Blogger Girl by Meredith Schorr
What happens when your high school nemesis becomes the shining star in a universe you pretty much saved? Book blogger Kimberly Long is about to ﬁnd out. A chick lit enthusiast since the ﬁrst time she read “Bridget Jones’s Diary,” Kim, with her blog, “Pastel is the New Black,” has worked tirelessly by night to keep the genre alive, and help squash the claim that “chick lit is dead” once and for all. Not bad for a woman who by day ekes out a meager living as a pretty, and pretty-much-nameless, legal secretary in a Manhattan law ﬁrm. While Kim’s day job holds no passion for her, the handsome (and shaving challenged) associate down the hall is another story. Yet another story is that Hannah Marshak, one of her most hated high school classmates, has now popped onto the chick lit scene with a hot new book that’s turning heads—and pages—a cross the land. It’s also popped into Kim’s inbox—for review. With their ten-year high school reunion drawing near, Kim’s coming close to combustion over the hype about Hannah’s book. And as everyone around her seems to be moving on and up, she begins to question whether being a “blogger girl” makes the grade in her off-line life.
Excerpt from Blogger Girl...
Nicholas patted the seat next to him. “Sit with us.”
Daneen looked at me like I was a rescued stray cat she wished would get lost again. “Yes, join us if you’d like. Although, it will probably be super boring for you. We’re working.” She pointed towards the pile of papers like I wouldn’t have noticed them otherwise.
“A little break won’t kill us,” Nicholas said winking at me.
I smiled at him and took a bite of my sandwich. When no one said anything, I took another bite and decided to feign interest in what they were working on just to break the awkward silence. “So…”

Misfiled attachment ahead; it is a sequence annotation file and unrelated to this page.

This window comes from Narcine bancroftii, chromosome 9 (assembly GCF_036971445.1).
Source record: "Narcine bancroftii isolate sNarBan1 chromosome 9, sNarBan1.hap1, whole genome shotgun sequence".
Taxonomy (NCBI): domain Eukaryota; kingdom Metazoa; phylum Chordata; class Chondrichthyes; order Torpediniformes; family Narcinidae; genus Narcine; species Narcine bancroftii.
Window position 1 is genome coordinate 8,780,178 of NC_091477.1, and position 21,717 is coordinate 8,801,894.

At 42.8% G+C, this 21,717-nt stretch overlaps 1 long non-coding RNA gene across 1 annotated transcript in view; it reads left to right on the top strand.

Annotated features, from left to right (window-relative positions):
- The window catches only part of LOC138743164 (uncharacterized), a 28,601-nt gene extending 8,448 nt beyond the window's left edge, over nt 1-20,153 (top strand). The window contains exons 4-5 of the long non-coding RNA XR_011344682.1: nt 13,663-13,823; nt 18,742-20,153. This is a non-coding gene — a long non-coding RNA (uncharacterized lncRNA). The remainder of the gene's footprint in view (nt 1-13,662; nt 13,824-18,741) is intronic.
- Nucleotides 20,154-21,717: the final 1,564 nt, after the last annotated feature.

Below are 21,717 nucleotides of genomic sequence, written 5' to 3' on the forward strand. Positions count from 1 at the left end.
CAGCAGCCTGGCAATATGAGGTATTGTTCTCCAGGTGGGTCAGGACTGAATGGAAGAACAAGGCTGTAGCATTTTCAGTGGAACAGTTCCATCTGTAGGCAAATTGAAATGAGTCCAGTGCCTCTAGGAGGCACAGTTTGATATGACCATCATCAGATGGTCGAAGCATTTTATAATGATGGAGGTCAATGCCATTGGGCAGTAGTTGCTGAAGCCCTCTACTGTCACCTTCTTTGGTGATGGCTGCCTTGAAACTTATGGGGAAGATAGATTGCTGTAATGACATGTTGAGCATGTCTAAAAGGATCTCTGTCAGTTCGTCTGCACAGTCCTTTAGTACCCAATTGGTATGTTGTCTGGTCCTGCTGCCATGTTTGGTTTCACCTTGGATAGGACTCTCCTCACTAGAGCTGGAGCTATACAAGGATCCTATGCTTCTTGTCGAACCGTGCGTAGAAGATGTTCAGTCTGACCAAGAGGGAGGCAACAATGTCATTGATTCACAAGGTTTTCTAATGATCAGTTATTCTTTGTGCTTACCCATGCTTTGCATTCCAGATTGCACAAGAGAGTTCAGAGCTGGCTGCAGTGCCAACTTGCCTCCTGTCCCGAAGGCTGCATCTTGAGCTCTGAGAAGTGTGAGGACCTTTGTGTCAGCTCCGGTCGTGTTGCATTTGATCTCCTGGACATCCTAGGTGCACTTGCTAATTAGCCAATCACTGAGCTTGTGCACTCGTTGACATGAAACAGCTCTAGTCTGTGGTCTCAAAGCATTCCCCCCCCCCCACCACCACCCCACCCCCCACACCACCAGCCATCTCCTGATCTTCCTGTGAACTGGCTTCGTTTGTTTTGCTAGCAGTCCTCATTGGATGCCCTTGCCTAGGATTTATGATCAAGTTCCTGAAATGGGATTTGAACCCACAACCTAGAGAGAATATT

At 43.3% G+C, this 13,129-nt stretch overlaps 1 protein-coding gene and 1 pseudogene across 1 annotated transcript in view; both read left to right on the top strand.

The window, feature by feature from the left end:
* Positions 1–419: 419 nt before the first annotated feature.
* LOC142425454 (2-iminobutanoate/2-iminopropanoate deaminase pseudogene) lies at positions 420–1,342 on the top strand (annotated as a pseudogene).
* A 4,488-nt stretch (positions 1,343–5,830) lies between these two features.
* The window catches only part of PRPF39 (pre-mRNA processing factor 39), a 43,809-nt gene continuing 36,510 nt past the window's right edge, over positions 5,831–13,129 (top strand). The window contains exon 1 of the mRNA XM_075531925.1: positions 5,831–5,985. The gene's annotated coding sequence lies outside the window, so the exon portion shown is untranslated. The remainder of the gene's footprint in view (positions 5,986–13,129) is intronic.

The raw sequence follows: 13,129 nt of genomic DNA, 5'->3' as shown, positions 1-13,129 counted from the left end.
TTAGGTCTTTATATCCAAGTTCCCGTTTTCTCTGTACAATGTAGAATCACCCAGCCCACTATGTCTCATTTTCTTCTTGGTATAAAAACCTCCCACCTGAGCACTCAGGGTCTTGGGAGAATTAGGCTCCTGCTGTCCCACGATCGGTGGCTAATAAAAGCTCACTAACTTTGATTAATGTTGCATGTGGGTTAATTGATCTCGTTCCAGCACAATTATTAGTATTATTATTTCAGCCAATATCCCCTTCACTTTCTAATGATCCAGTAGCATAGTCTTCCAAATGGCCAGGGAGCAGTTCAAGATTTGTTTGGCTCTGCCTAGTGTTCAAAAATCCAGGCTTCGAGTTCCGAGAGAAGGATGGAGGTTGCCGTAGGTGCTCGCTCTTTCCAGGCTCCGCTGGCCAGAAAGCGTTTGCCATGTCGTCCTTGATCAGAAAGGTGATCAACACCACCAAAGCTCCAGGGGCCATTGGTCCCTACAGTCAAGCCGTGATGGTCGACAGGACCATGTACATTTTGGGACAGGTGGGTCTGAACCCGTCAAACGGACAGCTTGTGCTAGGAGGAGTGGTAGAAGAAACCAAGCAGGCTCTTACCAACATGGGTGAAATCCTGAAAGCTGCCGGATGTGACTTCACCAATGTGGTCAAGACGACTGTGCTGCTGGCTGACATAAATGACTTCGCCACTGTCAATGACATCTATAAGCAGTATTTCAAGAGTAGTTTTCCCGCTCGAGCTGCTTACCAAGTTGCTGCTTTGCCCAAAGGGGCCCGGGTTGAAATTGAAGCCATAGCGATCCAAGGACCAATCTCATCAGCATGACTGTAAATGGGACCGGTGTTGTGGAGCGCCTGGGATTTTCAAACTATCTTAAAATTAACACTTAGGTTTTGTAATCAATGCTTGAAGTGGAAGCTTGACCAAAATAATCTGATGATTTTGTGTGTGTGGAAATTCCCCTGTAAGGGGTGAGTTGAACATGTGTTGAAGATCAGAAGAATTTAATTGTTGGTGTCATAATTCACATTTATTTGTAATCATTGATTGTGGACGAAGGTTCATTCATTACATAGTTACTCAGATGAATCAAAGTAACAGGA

“So, how long have you been a legal secretary?” Daneen interrupted.
“Almost three years,” I answered. I was too taken aback that Daneen had actually initiated a conversation with me to go into more details.
“Have you taken the LSAT yet?” Daneen asked.
Surprised by the randomness of the question, I stuttered, “Huh? Um, no.”
“You are going to law school, right?” She probed.
“Why do you ask?” Nicholas questioned.
Daneen looked at Nicholas like he had an eyeball in the middle of his forehead. “I just can’t imagine anyone graduating college and working as a legal secretary unless she hoped to get good recommendations from attorneys for law school. Turning her attention to me, she said, “You went to college, right?”
I shredded my napkin wishing it was her face. “Yes.”
Daneen nodded. “Where’d you go?”
“Syracuse,” I said.
Momentarily looking at me with envy, Daneen said, “I wished my parents would have let me go to a party school!”
“Syracuse had a great communications program and it might seem shocking to you, but I’ve never had any desire to go to law school,” I said assuredly.
“It’s not shocking to me,” Nicholas said, squeezing my knee under the table. “And Syracuse did a great job. Kimmie is a super communicator. You should check out her blog.”
Daneen looked at me with renewed interest. “What kind of blog?”
“It’s a chick lit blog where I post about chick lit novels. I write reviews, interview authors. That sort of thing.”
With a furrowed brow, Daneen said, “I thought chick lit was declared dead ages ago. I read Bridget Jones’s Diary in college but don’t know anyone who reads it now. Except my sixteen year old niece. She has that Shopaholic series, but I assume she’ll grow out of it soon.”
“No one writes chick lit like Sophie Kinsella,” I said.
Daneen looked at me blankly. “Well, that’s great, Kimmie! Your blog sounds cute.”I tried not to lose my lunch over her use of his nickname for me, especially since it might have been the first time she had ever directed me by name.